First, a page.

Conventional wisdom says that first base is a position where you can afford to wait because it's flush with top-tier talent. But those can be contradictory statements.
What determines whether you can wait at a position is the relative value of those players for whom you don't have to pay top dollar, and compared to years past, first base doesn't measure up in that regard.
Part of the blame falls on the players with the asterisks (*) next to their names. They're DH-only to begin the year, which means you can't actually start them at first base. Tiering them separately would be meaningless since there's so few, but there's more than in years past. Some are liable to gain first base eligibility over the course of the season -- it only takes five appearances there, after all -- but since you can't exactly count on it, you should treat the position like it's only 11 deep (omitting Posey, of course) through The Next-Best Things.
Which means one owner in a 12-team league is going to be at a real disadvantage.
The Unmatched: Paul Goldschmidt
The Elite: Miguel Cabrera, Anthony Rizzo, Joey Votto, Edwin Encarnacion
The Near-Elite: Buster Posey, Jose Abreu, Chris Davis
The Next-Best Things: Prince Fielder*, Adrian Gonzalez, Freddie Freeman, Miguel Sano*, Eric Hosmer, David Ortiz*, Albert Pujols
The Fallback Options: Byung Ho Park, Mark Teixeira, Carlos Santana
The Last Resorts: Stephen Vogt, Kendrys Morales*, Logan Forsythe, Lucas Duda, Ryan Zimmerman, Alex Rodriguez*, Brandon Belt, Wil Myers, Yangervis Solarte, Mark Trumbo, Evan Gattis*, Victor Martinez*
The Leftovers: Mitch Moreland, Adam Lind, Ben Paulsen, C.J. Cron, Pedro Alvarez, Steve Pearce, Chris Colabello, Mike Napoli, Joe Mauer, Chris Carter, Brandon Moss, Justin Bour, Mark Canha, Matt Adams, Travis Shaw, A.J. Reed, Ryan Howard
That disadvantage becomes even more pronounced when you consider that five of those top 11 are top-tier.
Wait, what? Doesn't Goldschmidt have the top tier all to himself? Ah, but if you compare my tiers at all the positions, you'll see that first base is one of only three (in addition to outfield and starting pitcher) with an extra tier at the top. Goldschmidt isn't just "elite," he's "unmatched." It's my heavy-handed way of suggesting that he, Bryce Harper, Mike Trout and Clayton Kershaw should be the first four players off the board. Keep up, Timmy.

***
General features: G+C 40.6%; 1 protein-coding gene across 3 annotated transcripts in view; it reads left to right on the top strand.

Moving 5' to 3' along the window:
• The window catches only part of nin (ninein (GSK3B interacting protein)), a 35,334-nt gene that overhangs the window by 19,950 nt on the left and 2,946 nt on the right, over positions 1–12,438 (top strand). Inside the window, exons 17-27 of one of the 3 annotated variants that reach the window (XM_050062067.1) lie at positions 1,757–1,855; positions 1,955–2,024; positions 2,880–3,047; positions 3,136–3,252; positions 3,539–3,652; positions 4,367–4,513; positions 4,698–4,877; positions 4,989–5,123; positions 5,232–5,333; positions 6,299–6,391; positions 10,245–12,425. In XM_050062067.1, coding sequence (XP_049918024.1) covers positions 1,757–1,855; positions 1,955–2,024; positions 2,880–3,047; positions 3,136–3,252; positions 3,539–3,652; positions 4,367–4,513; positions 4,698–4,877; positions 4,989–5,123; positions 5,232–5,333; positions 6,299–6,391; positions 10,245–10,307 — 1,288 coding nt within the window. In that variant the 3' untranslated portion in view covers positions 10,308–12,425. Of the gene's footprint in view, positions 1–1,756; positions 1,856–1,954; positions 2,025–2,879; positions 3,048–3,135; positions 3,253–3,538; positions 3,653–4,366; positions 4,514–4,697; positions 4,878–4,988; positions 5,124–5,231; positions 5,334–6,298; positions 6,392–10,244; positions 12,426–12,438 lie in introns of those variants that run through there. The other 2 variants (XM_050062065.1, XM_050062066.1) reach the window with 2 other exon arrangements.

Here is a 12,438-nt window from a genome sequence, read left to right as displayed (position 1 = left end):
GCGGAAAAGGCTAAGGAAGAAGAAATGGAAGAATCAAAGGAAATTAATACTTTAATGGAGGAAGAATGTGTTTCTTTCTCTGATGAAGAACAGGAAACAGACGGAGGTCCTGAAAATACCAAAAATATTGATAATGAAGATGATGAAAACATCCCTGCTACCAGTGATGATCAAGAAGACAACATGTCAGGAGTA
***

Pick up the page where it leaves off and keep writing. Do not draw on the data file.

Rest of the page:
So yeah, recognizing that elite is elite even if there's something slightly better, first base is still deeper in top-tier talent than any of the other infield positions, but since all five will be gone by the end of the second round, tiers don't even come into play at that point. You're more or less at the mercy of where you draft.
Which puts the onus on you to grab Abreu or Davis in Round 3 since being a have-not at the position is even deadlier with so many haves. Might Abreu and Davis go in Round 2 in some leagues? Yes, but not to me. I'll be focused on drafting one of The Elite remaining at some other position, like Dee Gordon at second base or Posey at catcher, knowing that I can still turn to Gonzalez, Freeman, Hosmer or Pujols as long as I don't (gulp) screw it up.
And I don't just mean waiting too long. One of the biggest mistakes I've seen owners make early this draft season is jump at one of The Next-Best Things too early, anticipating the big drop-off. You don't want to be the guy who picks Gonzalez in Round 4 when you could have had Zack Greinke or J.D. Martinez instead.
Realistically, you should still be able to get one of Gonzalez, Freeman and Hosmer as late as Round 6 in a 12-team mixed league, but depending where you are in the development of your pitching staff at that point, it could still be a major sacrifice. Most likely, The Elite starting pitchers are also nearing depletion by then, and if you have only one (or heaven forbid none) when Round 6 rolls around, well, a Chris Archer or Felix Hernandez may be an even higher priority.
If that's the case, then suddenly you're in a position where you have to trust in Pujols' recovery, hope Teixeira stays healthy or gamble on a complete unknown in Park, which certainly isn't ideal at a position where most of the league is getting monster production. All this is to say that if you find yourself in a logical spot to draft a stud first baseman in the first two rounds, you shouldn't pass it up in a misguided nod to position scarcity. Things get scarce here real quick.
Of course, when it comes to filling additional lineup spots like utility or corner infield, first base still has the most to offer. Duda and Zimmerman are better bets to make a meaningful contribution than similarly tiered players at other positions, like Howie Kendrick at second base or Matt Duffy at third, which is why first base doesn't exactly grade as shallow. Seriously, how many other positions have multiple 20-homer guys (Moreland, Lind, Bour, to name a few) among their Leftovers? It's just that it breaks down in such away that, at least in a 12-team mixed league, there will be clear haves and have-nots. You don't want to be on the wrong side of that divide.